Peter Costello


Speech to the House of Representatives Regarding the Therapeutic Goods Administration Bill, Parliament House, Canberra



Mr Deputy Speaker, I would like to begin by thanking the many constituents that have contacted me both for and against this Bill and have put their views to me. To each and every one I have given the assurance that I would consider the matter carefully, that I would weigh the arguments, and I would take a decision after very careful consideration.

Mr Deputy Speaker, it is illegal to import, manufacture or supply therapeutic goods unless they are registered in the Australian Register of Therapeutic Goods. A person may seek to have such goods registered by making an application in accordance with requirements set by the Department of Health. In practice the application is considered by the Therapeutic Goods Agency – the TGA – although entry onto the register is a matter for the Secretary.

In order to be registered the goods must be shown to be safe for the purpose for which they are intended, and to have efficacy for the purposes for which they are to be used. This is the essence of the registration on the Australian Register of Therapeutic Goods. It is designed to protect the public from unsafe medicine, or unsafe manufacture of medicine, or false claims about the properties of medicine.

As I have said the entry onto the Register is made by application supported by scientific evidence. In one case however, the procedure is different. That is the case of restricted goods. Restricted goods cannot be evaluated, registered or listed without the written approval of the Minister. Restricted goods are medicines intended for use in women as abortifacients and they include RU-486.

The Bill before the House would remove the definition of restricted goods and leave the procedure for the registration of these goods the same as for any other goods to be entered on the register.

A lot of the commentary on this Bill has revolved around the rights and wrongs of abortion. This Bill does not affect the law on abortion. The law on abortion is set by State statutes or by State courts that have laid down the common law. In general terms abortion is legal if it is performed to prevent some serious danger to a woman’s mental or physical health. I think this is an appropriate test. I think it is now a settled test in Australian law and I would not change it.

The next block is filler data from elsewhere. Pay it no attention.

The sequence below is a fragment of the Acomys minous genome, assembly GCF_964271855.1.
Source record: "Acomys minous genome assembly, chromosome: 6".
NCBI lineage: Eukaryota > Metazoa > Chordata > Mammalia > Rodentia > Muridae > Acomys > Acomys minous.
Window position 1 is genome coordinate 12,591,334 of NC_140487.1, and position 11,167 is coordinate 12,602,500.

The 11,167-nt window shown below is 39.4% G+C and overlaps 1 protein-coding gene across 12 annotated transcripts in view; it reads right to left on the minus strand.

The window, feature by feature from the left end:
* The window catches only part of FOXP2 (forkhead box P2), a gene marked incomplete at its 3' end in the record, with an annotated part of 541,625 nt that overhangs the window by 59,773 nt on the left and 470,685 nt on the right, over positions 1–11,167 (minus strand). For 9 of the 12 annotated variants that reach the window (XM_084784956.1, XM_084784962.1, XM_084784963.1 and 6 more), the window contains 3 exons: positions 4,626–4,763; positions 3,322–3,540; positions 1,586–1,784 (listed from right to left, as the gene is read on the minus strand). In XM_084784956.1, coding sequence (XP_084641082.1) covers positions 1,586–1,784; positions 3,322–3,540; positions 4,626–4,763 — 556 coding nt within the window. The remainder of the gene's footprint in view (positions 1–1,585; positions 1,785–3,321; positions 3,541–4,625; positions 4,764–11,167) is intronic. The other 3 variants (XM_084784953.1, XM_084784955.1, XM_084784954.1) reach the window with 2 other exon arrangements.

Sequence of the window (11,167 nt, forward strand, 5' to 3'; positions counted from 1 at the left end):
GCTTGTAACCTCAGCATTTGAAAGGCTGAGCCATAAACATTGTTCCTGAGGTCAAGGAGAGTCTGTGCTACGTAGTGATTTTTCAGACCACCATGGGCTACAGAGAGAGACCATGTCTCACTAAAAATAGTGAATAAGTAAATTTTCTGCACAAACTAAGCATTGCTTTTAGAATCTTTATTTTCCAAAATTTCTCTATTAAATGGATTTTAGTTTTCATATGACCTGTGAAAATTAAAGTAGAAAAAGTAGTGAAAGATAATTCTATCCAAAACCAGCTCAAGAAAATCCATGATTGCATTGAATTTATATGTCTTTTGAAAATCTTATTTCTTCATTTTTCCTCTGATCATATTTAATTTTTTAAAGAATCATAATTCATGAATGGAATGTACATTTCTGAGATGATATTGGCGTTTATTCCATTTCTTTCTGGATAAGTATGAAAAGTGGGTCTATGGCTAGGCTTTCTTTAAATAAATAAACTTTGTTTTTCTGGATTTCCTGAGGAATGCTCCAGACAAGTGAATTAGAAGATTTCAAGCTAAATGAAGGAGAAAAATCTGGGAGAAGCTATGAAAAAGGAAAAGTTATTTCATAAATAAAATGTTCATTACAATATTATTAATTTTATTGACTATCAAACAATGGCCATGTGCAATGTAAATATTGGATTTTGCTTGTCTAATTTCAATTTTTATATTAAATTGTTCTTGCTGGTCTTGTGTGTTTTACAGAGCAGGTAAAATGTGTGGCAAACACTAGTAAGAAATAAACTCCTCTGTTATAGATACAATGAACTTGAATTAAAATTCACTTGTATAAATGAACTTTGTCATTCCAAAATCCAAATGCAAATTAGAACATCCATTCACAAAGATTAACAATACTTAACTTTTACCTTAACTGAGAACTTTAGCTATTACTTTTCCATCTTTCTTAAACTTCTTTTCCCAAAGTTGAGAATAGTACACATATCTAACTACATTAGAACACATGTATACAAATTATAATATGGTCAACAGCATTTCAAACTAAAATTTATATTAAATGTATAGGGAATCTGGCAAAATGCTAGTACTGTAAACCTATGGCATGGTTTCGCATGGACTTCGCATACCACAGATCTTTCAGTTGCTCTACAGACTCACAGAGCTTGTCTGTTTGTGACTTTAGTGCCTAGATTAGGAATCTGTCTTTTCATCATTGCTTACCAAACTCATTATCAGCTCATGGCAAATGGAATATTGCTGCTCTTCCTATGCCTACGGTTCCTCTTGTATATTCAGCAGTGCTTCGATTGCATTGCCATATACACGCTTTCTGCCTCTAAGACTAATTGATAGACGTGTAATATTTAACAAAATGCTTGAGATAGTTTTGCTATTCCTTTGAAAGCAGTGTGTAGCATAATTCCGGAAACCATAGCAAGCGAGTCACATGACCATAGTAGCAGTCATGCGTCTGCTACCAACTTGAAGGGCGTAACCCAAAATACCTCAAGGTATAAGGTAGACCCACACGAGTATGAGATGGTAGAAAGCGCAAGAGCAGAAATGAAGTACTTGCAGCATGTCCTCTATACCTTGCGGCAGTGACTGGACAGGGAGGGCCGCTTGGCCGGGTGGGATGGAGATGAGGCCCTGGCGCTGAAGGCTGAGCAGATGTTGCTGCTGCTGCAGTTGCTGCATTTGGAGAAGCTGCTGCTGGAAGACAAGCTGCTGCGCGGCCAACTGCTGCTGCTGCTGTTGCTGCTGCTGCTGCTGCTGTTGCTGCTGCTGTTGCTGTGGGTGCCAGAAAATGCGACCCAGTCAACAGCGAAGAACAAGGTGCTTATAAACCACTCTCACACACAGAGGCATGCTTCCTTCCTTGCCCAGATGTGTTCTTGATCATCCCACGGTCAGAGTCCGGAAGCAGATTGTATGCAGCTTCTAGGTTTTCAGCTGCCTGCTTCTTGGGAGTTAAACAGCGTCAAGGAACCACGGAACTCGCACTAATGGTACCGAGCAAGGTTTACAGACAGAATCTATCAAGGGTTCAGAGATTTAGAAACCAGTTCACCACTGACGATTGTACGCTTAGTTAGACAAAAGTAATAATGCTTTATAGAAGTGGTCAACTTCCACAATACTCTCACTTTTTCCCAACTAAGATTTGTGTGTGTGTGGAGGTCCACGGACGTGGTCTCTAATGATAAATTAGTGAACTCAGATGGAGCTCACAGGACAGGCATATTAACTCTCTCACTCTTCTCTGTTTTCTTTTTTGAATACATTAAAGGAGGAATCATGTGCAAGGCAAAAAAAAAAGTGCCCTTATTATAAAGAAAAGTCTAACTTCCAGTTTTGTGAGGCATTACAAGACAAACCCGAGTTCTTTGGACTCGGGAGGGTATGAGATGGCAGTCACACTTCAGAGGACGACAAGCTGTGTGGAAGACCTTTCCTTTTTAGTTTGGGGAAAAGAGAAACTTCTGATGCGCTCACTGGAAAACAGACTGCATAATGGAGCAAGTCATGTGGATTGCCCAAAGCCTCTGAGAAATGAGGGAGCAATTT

Mr Deputy Speaker, we all come to this debate with our own personal experiences. Our personal experiences colour our outlook on this most personal of issues. I think it is common knowledge that when my wife, Tanya, was pregnant and unconscious in hospital some 18 years ago, I was faced with this terrible situation. I was advised by expert medical opinion that the pregnancy was complicating the medication she would need to survive. She was unconscious. I was faced with a choice – an awful choice – but the choice I made was to continue both the treatment and the pregnancy. By the grace of God, both survived.

I have no doubt that the law should not have prevented such a choice. The law should allow a choice where the physical or mental health of the woman is at risk.

By the same token I would do everything I could to dissuade people from taking abortion as a first choice. Only in those limited circumstances do I believe that the law should permit it and rather than being a first choice I believe it should be a last choice.

I cover these issues only to re-state my views and put them on the record. Again let me reiterate this Bill is not about abortion. It is not directed at changing the abortion law nor is it directed at changing the enforcement of that law.

RU-486 is not currently registered in Australia. It could be registered under the current law. It could be registered under the law as amended by this Bill but whatever happens the law on abortion would not change. The issue that the Bill raises which is before the House is the procedure to apply if an application is made.

Some will say that the requirement for the approval of the Minister makes it less likely that the application will be made. They point to the view of the current Minister. Can I say, I am totally uninfluenced by that. The Minister will change. I have served in this Parliament with many Ministers, I expect to serve with many more. Some have been anti-abortion and some have been pro-abortion. The approval of the Minister would be easy under the latter and hard under the former. But the Minister will change.